Apr 2, 2012 at 4:14 am #1288183
I have a lot of different clothing for hunting in my closet but none of them is perfect :D
What it's for and what do i expect from it?
It's will be used for hunting in spring, autumn and winter.
Walking 20%, tree stand 80%.
Temperature range i'd love to have 0-50F.
It doesn't have to be waterproof. DWR is OK. I plan to have thin Gore-tex MT050 jacket and pants in case of rain in backpack.
It has to be quiet as possible.
It has to dry and transport perspiration outside as fast as possible.
I have idea to built it 3-layer.
1) Polartec WindPro
2) Polartec Classic 300
3) Primaloft 6oz (quilted in "something" silk?) and it will be button-in-out style :)
Maybe it's better to have kinda 2-layer thiner insulation that one thick layer because of quilting?
What do you guys think about this combination?
ThanksApr 2, 2012 at 7:38 am #1862479
I forgot to add one probably important detail: Cost is no object.
Within reasonable range of course.
sorry for not noticing EDIT button before.Apr 2, 2012 at 1:06 pm #1862626
@moxfordLocale: Silicon Valley, CA
0-50 is a pretty big range, especially with the highly variable activity levels.
I would go, in layers….
Polartech over it
Second layer fleece/windproof if needed (MT050)
Puffy layer/heavy jacket if really cold
2x merino buff (neck/head/face) and fleece/merino hat or balaclava over that.
Basically, while hiking in you'll be using the two merino layers and maybe the fleece/MT050 depending on terrain (hills vs flat.)
When you're parked in the stand you'll probably need everything on if it's cold. That'll usually mean pacboots and another set of heavy socks. If your stand location is exposed (edge of a field) and the wind is blowing with a 3deg air temp, make sure to account for that. Stomping your feet to keep warm while on stand isn't really doable, for obvious reasons. :)
You don't want to sweat on the way in (too much scent, as well as temps) so you need to keep layering correct, but a 4am getup for a 4:30-5am hike in the cold/dark to a treestand you'll need to peel/replace layers, only to put them back on once you're parked in the stand.
Between merino and fleece layers you should be good, and quiet, but the key is layering in numbers. Once you're in the stand you don't want to be adding/removing layers, but if you absolutely have to then beating merino/fleece is pretty hard because it's quiet and packs down pretty well. Make sure you get 1/4,1/2 or full zip. You can increase the airflow without having to remove full layers. Minimal movement.
Don't forget that your rainwear can help with insulation/wind blockage, so you might not need a dedicated wind-block-layer.
Oh, and merino stinks a whole lot less than fleece too.
-moxApr 2, 2012 at 1:19 pm #1862632
If I had the money I would get some KUIU Gear:
http://shop.kuiu.com/storefront.aspxApr 2, 2012 at 1:30 pm #1862643
@westcoasthikerLocale: Vancouver Island Canada
For what its worth, i would be looking @ Carinthia gear out of Austria. This stuff looks awesome! Windstopper outer on most of their jackets and pants, synthetic ins. and in the colors for hunting! (It is designed for the Austrian military). Anywho, if you do not want to sew, and money is no object, maybe a possible. Thats my 2 cents! westcoasthikerApr 3, 2012 at 1:29 am #1862917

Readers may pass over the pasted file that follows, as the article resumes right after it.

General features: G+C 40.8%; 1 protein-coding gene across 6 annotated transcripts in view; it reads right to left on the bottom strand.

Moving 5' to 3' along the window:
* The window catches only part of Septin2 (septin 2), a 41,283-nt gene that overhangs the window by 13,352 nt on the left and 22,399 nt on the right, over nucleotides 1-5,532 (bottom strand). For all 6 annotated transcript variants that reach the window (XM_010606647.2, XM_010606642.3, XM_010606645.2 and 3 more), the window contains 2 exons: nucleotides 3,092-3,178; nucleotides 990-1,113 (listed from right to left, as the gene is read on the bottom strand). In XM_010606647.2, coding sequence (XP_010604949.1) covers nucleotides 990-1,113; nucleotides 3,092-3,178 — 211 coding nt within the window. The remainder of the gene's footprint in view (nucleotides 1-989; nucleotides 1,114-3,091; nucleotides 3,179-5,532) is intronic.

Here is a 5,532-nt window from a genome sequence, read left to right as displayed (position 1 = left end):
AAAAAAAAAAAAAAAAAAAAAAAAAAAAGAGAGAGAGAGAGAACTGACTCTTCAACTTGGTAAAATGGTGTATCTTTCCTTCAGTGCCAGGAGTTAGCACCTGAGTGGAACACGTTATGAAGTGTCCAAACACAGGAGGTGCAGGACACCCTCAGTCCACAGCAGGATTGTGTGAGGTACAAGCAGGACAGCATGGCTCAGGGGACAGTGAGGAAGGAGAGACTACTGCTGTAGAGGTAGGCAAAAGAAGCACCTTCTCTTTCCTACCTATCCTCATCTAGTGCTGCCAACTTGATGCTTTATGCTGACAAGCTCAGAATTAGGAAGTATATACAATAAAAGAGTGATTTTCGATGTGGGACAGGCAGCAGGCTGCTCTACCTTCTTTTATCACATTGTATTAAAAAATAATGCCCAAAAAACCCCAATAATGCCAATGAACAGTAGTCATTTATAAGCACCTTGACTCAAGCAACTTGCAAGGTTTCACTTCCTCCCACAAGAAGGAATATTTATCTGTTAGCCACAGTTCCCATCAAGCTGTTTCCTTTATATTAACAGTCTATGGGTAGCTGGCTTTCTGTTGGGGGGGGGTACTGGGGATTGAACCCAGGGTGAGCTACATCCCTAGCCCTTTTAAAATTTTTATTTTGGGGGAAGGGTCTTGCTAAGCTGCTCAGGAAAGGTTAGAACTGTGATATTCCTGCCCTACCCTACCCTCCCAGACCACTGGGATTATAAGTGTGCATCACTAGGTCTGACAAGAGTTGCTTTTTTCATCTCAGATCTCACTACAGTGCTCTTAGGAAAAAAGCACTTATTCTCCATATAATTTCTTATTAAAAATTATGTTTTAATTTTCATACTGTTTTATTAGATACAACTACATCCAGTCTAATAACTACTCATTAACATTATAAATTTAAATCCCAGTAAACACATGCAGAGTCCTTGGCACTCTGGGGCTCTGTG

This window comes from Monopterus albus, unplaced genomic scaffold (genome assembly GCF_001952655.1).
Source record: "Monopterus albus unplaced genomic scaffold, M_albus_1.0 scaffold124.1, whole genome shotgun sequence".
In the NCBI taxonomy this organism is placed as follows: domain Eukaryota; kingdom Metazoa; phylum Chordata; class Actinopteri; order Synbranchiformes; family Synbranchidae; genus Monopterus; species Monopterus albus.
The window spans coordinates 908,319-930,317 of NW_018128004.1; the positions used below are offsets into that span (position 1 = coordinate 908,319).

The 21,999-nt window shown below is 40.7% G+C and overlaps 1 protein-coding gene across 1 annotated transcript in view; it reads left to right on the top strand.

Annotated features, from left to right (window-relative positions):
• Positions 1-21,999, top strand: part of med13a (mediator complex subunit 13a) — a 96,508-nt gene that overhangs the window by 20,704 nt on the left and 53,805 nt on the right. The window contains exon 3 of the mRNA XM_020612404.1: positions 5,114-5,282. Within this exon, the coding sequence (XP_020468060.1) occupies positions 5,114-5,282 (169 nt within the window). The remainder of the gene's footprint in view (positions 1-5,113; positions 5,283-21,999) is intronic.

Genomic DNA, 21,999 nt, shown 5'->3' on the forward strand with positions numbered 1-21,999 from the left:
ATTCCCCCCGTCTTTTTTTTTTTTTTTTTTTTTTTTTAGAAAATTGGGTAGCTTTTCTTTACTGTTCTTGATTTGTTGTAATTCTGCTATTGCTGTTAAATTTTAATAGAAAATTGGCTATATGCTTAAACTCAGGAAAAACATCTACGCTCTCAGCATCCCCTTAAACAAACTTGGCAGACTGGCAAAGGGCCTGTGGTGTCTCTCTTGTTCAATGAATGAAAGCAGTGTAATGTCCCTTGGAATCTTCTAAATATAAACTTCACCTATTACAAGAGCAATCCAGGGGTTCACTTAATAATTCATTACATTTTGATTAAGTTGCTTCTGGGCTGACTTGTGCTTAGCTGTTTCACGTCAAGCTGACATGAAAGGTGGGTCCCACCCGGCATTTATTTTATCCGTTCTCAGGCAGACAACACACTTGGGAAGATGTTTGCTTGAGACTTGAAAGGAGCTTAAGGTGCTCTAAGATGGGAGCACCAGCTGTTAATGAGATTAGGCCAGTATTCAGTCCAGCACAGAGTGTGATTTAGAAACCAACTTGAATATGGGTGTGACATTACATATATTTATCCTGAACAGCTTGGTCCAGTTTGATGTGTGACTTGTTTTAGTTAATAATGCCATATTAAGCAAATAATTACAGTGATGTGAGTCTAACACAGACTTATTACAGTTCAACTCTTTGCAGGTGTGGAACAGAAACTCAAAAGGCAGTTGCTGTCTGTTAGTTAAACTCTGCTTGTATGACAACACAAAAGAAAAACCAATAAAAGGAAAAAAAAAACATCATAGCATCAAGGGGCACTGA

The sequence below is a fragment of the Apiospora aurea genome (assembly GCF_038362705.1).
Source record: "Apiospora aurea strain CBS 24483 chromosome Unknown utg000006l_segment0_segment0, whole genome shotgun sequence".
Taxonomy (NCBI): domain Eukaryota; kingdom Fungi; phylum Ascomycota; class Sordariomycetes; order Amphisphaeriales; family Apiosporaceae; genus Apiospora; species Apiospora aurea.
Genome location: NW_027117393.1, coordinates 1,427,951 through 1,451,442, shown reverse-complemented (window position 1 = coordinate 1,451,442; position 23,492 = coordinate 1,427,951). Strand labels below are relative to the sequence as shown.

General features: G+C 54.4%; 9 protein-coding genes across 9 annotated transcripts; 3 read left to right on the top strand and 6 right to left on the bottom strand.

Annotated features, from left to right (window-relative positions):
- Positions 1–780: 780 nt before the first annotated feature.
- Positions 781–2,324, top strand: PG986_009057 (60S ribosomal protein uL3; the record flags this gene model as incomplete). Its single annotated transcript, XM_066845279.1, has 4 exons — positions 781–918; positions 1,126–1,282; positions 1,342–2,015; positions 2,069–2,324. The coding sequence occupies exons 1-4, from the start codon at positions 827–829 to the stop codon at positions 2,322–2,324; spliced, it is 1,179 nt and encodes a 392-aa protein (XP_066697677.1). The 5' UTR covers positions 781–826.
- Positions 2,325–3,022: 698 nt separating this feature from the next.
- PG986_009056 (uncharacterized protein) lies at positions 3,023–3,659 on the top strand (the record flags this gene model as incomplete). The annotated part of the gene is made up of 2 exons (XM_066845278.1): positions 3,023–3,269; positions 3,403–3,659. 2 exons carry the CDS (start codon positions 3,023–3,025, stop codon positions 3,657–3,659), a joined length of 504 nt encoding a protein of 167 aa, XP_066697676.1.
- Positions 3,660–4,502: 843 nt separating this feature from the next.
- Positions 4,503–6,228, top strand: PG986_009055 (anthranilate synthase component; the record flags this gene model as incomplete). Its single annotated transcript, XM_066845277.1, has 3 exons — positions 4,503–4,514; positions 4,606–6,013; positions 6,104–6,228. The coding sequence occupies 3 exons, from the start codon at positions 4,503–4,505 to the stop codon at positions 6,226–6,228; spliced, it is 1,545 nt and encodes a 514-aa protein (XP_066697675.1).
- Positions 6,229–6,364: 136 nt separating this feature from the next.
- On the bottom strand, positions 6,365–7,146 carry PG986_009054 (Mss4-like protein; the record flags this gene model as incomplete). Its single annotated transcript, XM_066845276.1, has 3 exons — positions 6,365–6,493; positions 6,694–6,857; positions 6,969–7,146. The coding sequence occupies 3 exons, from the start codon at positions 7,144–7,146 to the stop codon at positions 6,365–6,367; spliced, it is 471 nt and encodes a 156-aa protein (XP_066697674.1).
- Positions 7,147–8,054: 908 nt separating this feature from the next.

Gore-tex Windstopper is crap! Yes, it does block wind but it makes cracking noise (especially when its below 32F)
It's probably perfect for tourists but not for hunters who try do get like 30yd or closer to their prey.
If you shoot 100yd then its not that bad too in a case you are chasing deaf & blind deers :)
Generally all membranes are more or less noisy especially when it gets colder.
Cartinthia is probably very good, but not for silent hunters. Militaries don't have to get 30yd to their foes to shoot and even if they do, then deer hearing is way better than human.Apr 3, 2012 at 1:57 am #1862920
I totally agree about layering. At this moment I'm using UA Base 3.0 + UA Fleece + UA Extreme cold parka.
If its really cold then i get Polartec 200 bibs under outer layer and another high quality fleece.
Why I'm not happy?
1) It is a high quality product but UA parka and pants are f*&^n noisy :(
2) It is very often when i don't need membrane (its not raining or snowing) but extra breathability would be great.
But doesn't merino dry very slow when it gets wet?
Yes, 0-50 is big range and thats why i am thinking to make this primaloft insulation button-in-out style.
Also i do not expect to encounter such temperature changes during one day. This temp range is more meant for different seasons not during 1-2 days :) Normally we get temperature change within 20F during daytime.
Also if it's really windy then some cracking noise from Gore-Tex MT050 (AFAIK most silent of all membranes) will disappear :) and on the other hand it should provide a lot of warmth because of wind blocking.
Does any of you guys have any experience with X-Static linings? I have it in my skiing gear and its really no bad :)